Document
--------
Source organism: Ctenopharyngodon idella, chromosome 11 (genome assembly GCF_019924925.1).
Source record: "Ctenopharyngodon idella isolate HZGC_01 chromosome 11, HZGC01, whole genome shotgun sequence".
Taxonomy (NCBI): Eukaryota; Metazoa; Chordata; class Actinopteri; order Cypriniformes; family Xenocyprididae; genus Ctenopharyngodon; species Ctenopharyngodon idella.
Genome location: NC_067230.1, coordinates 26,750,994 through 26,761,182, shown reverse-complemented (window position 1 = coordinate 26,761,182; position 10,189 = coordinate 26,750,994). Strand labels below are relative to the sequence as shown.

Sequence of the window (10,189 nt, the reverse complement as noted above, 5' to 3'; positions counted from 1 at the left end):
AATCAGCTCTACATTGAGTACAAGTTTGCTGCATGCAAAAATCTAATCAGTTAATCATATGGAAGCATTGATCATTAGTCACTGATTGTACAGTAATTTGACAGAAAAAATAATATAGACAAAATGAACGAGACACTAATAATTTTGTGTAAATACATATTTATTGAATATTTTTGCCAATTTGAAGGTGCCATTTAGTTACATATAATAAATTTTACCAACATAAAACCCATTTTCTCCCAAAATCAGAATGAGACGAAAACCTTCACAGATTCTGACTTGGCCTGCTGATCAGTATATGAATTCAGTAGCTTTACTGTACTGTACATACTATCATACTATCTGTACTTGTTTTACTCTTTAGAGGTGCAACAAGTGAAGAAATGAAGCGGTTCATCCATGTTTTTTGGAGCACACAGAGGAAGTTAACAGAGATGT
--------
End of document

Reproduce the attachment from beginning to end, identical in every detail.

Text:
Source organism: Ctenopharyngodon idella, chromosome 11 (genome assembly GCF_019924925.1).
Source record: "Ctenopharyngodon idella isolate HZGC_01 chromosome 11, HZGC01, whole genome shotgun sequence".
Taxonomy (NCBI): Eukaryota; Metazoa; Chordata; class Actinopteri; order Cypriniformes; family Xenocyprididae; genus Ctenopharyngodon; species Ctenopharyngodon idella.
Genome location: NC_067230.1, coordinates 26,750,994 through 26,761,182, shown reverse-complemented (window position 1 = coordinate 26,761,182; position 10,189 = coordinate 26,750,994). Strand labels below are relative to the sequence as shown.

Sequence of the window (10,189 nt, the reverse complement as noted above, 5' to 3'; positions counted from 1 at the left end):
AATCAGCTCTACATTGAGTACAAGTTTGCTGCATGCAAAAATCTAATCAGTTAATCATATGGAAGCATTGATCATTAGTCACTGATTGTACAGTAATTTGACAGAAAAAATAATATAGACAAAATGAACGAGACACTAATAATTTTGTGTAAATACATATTTATTGAATATTTTTGCCAATTTGAAGGTGCCATTTAGTTACATATAATAAATTTTACCAACATAAAACCCATTTTCTCCCAAAATCAGAATGAGACGAAAACCTTCACAGATTCTGACTTGGCCTGCTGATCAGTATATGAATTCAGTAGCTTTACTGTACTGTACATACTATCATACTATCTGTACTTGTTTTACTCTTTAGAGGTGCAACAAGTGAAGAAATGAAGCGGTTCATCCATGTTTTTTGGAGCACACAGAGGAAGTTAACAGAGATGT